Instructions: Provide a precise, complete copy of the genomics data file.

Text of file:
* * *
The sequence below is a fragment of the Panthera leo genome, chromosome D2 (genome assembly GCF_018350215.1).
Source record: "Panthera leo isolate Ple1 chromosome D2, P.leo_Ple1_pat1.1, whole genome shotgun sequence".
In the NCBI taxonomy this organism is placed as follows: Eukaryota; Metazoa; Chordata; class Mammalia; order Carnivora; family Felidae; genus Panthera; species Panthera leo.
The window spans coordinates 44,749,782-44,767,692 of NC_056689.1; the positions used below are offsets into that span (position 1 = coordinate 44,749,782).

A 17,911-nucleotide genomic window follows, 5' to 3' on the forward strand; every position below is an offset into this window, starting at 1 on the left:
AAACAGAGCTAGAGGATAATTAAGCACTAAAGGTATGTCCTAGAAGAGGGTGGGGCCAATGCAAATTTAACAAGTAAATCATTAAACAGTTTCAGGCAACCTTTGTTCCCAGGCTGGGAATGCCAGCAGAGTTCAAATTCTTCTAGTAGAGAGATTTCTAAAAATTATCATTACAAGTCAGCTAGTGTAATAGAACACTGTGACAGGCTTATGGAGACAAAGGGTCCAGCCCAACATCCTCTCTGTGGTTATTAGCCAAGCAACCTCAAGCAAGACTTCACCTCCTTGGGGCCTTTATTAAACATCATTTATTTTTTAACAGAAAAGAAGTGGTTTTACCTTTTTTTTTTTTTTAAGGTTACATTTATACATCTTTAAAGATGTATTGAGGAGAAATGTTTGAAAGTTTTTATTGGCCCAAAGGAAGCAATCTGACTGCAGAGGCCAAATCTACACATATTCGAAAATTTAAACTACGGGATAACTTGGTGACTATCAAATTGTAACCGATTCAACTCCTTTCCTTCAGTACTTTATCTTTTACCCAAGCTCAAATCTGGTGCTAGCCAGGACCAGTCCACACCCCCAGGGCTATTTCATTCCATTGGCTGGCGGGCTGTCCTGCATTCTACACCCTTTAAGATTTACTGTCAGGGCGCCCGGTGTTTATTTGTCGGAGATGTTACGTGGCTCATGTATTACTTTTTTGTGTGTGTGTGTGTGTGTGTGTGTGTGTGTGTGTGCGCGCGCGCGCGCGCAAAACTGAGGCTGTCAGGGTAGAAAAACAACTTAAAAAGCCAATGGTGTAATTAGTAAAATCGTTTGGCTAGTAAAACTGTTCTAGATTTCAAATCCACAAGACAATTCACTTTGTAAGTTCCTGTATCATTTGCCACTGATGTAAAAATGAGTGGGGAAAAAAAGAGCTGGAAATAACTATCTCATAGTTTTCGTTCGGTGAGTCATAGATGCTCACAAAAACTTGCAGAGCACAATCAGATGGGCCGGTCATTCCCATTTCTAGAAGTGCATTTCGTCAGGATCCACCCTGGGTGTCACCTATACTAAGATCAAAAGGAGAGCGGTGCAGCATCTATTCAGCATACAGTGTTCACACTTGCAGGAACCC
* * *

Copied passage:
The sequence below is a fragment of the Panthera leo genome, chromosome D2 (genome assembly GCF_018350215.1).
Source record: "Panthera leo isolate Ple1 chromosome D2, P.leo_Ple1_pat1.1, whole genome shotgun sequence".
In the NCBI taxonomy this organism is placed as follows: Eukaryota; Metazoa; Chordata; class Mammalia; order Carnivora; family Felidae; genus Panthera; species Panthera leo.
The window spans coordinates 44,749,782-44,767,692 of NC_056689.1; the positions used below are offsets into that span (position 1 = coordinate 44,749,782).

A 17,911-nucleotide genomic window follows, 5' to 3' on the forward strand; every position below is an offset into this window, starting at 1 on the left:
AAACAGAGCTAGAGGATAATTAAGCACTAAAGGTATGTCCTAGAAGAGGGTGGGGCCAATGCAAATTTAACAAGTAAATCATTAAACAGTTTCAGGCAACCTTTGTTCCCAGGCTGGGAATGCCAGCAGAGTTCAAATTCTTCTAGTAGAGAGATTTCTAAAAATTATCATTACAAGTCAGCTAGTGTAATAGAACACTGTGACAGGCTTATGGAGACAAAGGGTCCAGCCCAACATCCTCTCTGTGGTTATTAGCCAAGCAACCTCAAGCAAGACTTCACCTCCTTGGGGCCTTTATTAAACATCATTTATTTTTTAACAGAAAAGAAGTGGTTTTACCTTTTTTTTTTTTTTAAGGTTACATTTATACATCTTTAAAGATGTATTGAGGAGAAATGTTTGAAAGTTTTTATTGGCCCAAAGGAAGCAATCTGACTGCAGAGGCCAAATCTACACATATTCGAAAATTTAAACTACGGGATAACTTGGTGACTATCAAATTGTAACCGATTCAACTCCTTTCCTTCAGTACTTTATCTTTTACCCAAGCTCAAATCTGGTGCTAGCCAGGACCAGTCCACACCCCCAGGGCTATTTCATTCCATTGGCTGGCGGGCTGTCCTGCATTCTACACCCTTTAAGATTTACTGTCAGGGCGCCCGGTGTTTATTTGTCGGAGATGTTACGTGGCTCATGTATTACTTTTTTGTGTGTGTGTGTGTGTGTGTGTGTGTGTGTGTGTGCGCGCGCGCGCGCGCAAAACTGAGGCTGTCAGGGTAGAAAAACAACTTAAAAAGCCAATGGTGTAATTAGTAAAATCGTTTGGCTAGTAAAACTGTTCTAGATTTCAAATCCACAAGACAATTCACTTTGTAAGTTCCTGTATCATTTGCCACTGATGTAAAAATGAGTGGGGAAAAAAAGAGCTGGAAATAACTATCTCATAGTTTTCGTTCGGTGAGTCATAGATGCTCACAAAAACTTGCAGAGCACAATCAGATGGGCCGGTCATTCCCATTTCTAGAAGTGCATTTCGTCAGGATCCACCCTGGGTGTCACCTATACTAAGATCAAAAGGAGAGCGGTGCAGCATCTATTCAGCATACAGTGTTCACACTTGCAGGAACCC